LinkedIn data theft is likely to be much worse than expected with additional data being released now.
The ghost of the past has come back to haunt LinkedIn: the 2012 data breach that led to an unauthorized release of member details is now rearing its head again with an additional set of member data exposed. LinkedIn announced that it’s now invalidating the hacked passwords and alerting those members to reset their passwords.
The social media site yesterday clarified that the additional data released from the 2012 breach was likely to be the “email and hashed password combinations of more than 100 million LinkedIn members from that same theft in 2012.”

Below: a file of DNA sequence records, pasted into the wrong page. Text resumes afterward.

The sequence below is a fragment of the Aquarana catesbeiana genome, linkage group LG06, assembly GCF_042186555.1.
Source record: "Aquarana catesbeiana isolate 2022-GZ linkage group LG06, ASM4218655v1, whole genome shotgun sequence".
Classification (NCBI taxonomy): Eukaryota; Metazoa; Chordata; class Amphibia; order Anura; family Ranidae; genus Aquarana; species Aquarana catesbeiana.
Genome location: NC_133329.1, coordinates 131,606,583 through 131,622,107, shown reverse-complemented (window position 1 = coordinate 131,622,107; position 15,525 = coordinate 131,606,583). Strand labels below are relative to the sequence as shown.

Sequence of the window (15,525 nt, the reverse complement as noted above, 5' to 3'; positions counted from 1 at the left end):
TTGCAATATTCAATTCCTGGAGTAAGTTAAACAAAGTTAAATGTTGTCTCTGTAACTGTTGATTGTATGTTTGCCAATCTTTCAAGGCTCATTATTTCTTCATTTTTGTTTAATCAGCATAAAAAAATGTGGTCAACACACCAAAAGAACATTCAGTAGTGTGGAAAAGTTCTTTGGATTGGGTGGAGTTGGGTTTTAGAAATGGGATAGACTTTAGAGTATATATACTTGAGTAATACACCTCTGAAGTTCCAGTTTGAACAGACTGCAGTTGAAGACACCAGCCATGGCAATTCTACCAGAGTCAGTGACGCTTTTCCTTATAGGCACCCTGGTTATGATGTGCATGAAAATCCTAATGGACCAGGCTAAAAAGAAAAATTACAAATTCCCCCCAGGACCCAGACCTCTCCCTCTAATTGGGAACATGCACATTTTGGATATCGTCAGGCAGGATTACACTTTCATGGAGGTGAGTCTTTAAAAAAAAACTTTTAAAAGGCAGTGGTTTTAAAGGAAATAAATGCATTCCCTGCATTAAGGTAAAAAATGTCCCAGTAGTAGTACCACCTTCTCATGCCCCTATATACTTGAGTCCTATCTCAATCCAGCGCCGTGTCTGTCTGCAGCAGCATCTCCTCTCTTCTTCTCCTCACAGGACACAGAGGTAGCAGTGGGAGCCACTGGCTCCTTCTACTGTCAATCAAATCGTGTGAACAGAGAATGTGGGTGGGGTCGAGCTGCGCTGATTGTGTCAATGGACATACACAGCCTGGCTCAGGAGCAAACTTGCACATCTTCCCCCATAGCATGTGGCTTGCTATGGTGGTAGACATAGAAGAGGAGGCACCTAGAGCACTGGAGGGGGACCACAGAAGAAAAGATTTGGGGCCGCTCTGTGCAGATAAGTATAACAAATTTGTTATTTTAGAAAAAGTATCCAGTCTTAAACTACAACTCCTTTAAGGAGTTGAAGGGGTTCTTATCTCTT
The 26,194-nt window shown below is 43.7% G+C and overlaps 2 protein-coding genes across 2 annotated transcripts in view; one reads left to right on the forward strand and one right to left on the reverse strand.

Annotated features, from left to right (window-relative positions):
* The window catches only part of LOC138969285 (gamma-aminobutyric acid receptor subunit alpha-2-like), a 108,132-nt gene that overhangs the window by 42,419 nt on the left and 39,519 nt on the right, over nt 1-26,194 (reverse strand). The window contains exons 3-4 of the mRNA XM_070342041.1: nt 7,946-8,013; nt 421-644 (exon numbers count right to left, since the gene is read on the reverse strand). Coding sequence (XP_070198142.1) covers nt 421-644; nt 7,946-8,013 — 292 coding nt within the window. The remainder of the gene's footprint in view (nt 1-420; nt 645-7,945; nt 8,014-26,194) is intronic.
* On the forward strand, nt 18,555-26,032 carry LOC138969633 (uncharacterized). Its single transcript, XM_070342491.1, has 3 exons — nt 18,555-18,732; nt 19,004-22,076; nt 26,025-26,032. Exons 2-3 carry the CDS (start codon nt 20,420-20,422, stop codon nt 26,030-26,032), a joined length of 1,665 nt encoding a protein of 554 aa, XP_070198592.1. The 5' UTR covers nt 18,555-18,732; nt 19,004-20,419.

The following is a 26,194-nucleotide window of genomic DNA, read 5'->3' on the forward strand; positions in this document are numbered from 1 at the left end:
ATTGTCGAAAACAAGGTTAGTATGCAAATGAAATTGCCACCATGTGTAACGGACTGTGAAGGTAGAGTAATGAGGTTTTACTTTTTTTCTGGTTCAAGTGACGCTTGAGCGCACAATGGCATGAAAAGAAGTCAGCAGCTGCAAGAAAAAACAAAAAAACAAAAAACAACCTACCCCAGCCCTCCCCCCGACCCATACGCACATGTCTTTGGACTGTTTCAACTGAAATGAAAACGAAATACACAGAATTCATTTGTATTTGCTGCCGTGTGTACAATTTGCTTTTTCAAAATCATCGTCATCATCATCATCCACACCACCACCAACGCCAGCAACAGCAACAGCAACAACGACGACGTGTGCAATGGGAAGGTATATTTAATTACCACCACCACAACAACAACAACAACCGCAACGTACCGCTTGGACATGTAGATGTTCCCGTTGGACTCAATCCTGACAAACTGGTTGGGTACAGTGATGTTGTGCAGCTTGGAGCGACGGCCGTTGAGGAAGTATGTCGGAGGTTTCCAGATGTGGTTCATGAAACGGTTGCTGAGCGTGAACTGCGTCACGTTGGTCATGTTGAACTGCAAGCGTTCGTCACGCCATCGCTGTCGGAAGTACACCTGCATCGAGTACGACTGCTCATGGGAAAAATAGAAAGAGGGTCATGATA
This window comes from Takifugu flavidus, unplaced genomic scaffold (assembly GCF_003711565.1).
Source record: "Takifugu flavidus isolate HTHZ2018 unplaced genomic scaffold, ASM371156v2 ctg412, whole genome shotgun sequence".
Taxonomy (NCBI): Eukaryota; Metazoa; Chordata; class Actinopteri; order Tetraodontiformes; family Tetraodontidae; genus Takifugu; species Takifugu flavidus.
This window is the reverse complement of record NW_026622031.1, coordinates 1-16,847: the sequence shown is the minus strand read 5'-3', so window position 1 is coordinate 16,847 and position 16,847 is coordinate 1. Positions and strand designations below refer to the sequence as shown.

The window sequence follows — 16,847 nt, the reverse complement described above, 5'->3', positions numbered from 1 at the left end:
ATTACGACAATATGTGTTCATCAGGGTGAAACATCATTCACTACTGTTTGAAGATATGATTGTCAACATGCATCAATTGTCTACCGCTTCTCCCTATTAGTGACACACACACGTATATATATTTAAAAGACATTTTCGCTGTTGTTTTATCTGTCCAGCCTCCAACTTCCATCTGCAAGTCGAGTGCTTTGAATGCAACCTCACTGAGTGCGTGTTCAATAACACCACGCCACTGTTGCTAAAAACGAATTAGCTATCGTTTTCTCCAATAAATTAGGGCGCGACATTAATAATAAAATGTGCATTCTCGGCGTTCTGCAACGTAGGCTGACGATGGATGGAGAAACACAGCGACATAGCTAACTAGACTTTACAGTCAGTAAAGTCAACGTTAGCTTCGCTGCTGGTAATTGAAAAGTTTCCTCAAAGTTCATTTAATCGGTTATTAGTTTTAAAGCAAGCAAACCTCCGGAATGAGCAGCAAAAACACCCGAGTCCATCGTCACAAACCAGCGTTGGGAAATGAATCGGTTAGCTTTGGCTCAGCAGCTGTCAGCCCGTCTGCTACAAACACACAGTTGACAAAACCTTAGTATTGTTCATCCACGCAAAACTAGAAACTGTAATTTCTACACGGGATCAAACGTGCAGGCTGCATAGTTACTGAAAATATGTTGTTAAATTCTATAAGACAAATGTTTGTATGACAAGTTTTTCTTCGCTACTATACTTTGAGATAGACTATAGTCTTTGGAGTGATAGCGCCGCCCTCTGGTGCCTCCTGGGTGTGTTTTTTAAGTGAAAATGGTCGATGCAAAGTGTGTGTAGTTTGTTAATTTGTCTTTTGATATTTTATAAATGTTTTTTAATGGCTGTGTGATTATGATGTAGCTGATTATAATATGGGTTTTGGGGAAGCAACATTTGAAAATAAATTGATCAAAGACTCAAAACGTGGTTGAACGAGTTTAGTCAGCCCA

Online magazine Motherboard this week reported that a hacker is trying to sell the account information of 117 million LinkedIn users. Motherboard said the hacker has indicated there are 167 million accounts in the hacked database, of which 117 million have both emails and encrypted passwords. Back in 2012, details of only around 6.5 million accounts were posted online, says Motherboard.
LinkedIn is now invalidating passwords for all accounts not changed before the 2012 breach and trying to identify and block suspicious activity on affected accounts.
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